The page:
Our game would be much poorer without them, their histories, their grounds, their colours and their stories.

 

I’ll be back at the little ground across the bay soon. I suspect I’ll be needing my winter coat.

About Jack Banister

Journalism student @ Melbourne Uni, Brunswick Hockey Club Men's Coach, tortured Tigers fan.

Comments

  1. Nice work, Jack.

    Obviously, as someone born and bred in Willy, I have been a Seagulls fan all my life – even through those difficult times when they affiliated with Collingwood. (It was tough seeing Joffa walking around Pt Gellibrand supporting my team). From the brink of extinction in the mid-1990’s (saved in no small part by Greg Swann) to where they have been in the past couple of years has been an incredible journey.
    The only slightly sour note for me, I guess, is that WFC depends on pokies revenue for much of its revenue – it is the lifeblood of the club and allows it to recruit and pay for the ex-AFL players whom you would have seen running around yesterday.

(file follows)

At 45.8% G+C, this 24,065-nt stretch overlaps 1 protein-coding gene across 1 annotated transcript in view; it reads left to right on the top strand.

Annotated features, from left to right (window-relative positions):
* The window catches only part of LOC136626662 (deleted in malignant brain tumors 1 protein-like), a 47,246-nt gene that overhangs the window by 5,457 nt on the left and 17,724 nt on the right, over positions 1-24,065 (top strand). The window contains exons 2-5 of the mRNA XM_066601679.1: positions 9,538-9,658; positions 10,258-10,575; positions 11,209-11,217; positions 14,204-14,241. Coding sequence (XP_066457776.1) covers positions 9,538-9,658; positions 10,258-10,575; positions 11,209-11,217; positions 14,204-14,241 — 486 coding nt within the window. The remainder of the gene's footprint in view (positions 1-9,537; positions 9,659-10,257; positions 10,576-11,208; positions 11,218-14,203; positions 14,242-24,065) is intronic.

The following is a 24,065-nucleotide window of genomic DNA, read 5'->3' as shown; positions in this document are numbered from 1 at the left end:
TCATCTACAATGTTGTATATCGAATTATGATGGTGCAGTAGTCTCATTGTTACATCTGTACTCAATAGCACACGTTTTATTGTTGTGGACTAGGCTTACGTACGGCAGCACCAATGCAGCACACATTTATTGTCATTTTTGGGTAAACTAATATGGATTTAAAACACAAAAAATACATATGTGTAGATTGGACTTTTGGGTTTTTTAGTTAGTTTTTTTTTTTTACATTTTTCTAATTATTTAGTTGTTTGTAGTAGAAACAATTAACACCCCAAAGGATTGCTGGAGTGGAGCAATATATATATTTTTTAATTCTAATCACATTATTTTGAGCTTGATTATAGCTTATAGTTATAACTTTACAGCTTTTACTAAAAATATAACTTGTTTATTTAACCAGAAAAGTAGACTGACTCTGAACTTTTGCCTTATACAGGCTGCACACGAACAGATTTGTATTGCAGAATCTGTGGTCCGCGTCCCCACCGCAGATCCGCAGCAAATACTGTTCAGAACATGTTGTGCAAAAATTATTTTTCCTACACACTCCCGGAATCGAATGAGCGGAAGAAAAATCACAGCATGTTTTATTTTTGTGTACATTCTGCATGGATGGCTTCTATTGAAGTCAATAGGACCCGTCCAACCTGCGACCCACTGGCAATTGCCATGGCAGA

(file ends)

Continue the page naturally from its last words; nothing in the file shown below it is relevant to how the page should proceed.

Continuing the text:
It will be very interesting to see what happens with the VFL, as I believe many AFL clubs are agitating for an old reserves-type competition which would be to the exclusion of the stand-alone clubs. It is sad to see old rivals Port Melbourne struggling financially; and who wants to see North Ballarat getting monstered like they did on the weekend? Look at Frankston – in hiatus this season.

    I hope you enjoyed your journey to my hometown.

  2. Well done, Jack. As you say, the Williamstown Cricket Ground is an absolute beauty. In summer, it’s gorgeous. Try to get down there, Jack, when the wind’s blowing a gale and the rain is horizontal.

  3. JBanister says: